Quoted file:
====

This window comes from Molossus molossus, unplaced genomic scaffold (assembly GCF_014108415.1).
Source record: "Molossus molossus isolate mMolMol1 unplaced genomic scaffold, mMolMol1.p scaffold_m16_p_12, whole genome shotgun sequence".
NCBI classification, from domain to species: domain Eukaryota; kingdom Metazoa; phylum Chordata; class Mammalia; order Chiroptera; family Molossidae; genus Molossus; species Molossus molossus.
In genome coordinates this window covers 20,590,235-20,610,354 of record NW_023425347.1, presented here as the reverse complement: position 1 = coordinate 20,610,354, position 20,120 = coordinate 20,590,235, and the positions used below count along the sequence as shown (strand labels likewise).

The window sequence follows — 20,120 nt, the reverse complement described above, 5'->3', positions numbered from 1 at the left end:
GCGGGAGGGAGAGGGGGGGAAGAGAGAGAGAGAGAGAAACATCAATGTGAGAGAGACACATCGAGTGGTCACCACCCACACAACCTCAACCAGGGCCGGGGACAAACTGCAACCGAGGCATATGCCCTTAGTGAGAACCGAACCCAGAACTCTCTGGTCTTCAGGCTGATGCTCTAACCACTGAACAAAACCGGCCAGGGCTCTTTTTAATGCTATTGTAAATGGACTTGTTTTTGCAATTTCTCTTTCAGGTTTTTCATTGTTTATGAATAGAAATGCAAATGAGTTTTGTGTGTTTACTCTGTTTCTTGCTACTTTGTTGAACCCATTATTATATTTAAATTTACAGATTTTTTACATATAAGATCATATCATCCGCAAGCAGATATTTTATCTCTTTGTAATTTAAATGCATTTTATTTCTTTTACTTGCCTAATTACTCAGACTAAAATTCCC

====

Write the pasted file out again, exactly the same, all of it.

This window comes from Molossus molossus, unplaced genomic scaffold (assembly GCF_014108415.1).
Source record: "Molossus molossus isolate mMolMol1 unplaced genomic scaffold, mMolMol1.p scaffold_m16_p_12, whole genome shotgun sequence".
NCBI classification, from domain to species: domain Eukaryota; kingdom Metazoa; phylum Chordata; class Mammalia; order Chiroptera; family Molossidae; genus Molossus; species Molossus molossus.
In genome coordinates this window covers 20,590,235-20,610,354 of record NW_023425347.1, presented here as the reverse complement: position 1 = coordinate 20,610,354, position 20,120 = coordinate 20,590,235, and the positions used below count along the sequence as shown (strand labels likewise).

The window sequence follows — 20,120 nt, the reverse complement described above, 5'->3', positions numbered from 1 at the left end:
GCGGGAGGGAGAGGGGGGGAAGAGAGAGAGAGAGAGAAACATCAATGTGAGAGAGACACATCGAGTGGTCACCACCCACACAACCTCAACCAGGGCCGGGGACAAACTGCAACCGAGGCATATGCCCTTAGTGAGAACCGAACCCAGAACTCTCTGGTCTTCAGGCTGATGCTCTAACCACTGAACAAAACCGGCCAGGGCTCTTTTTAATGCTATTGTAAATGGACTTGTTTTTGCAATTTCTCTTTCAGGTTTTTCATTGTTTATGAATAGAAATGCAAATGAGTTTTGTGTGTTTACTCTGTTTCTTGCTACTTTGTTGAACCCATTATTATATTTAAATTTACAGATTTTTTACATATAAGATCATATCATCCGCAAGCAGATATTTTATCTCTTTGTAATTTAAATGCATTTTATTTCTTTTACTTGCCTAATTACTCAGACTAAAATTCCC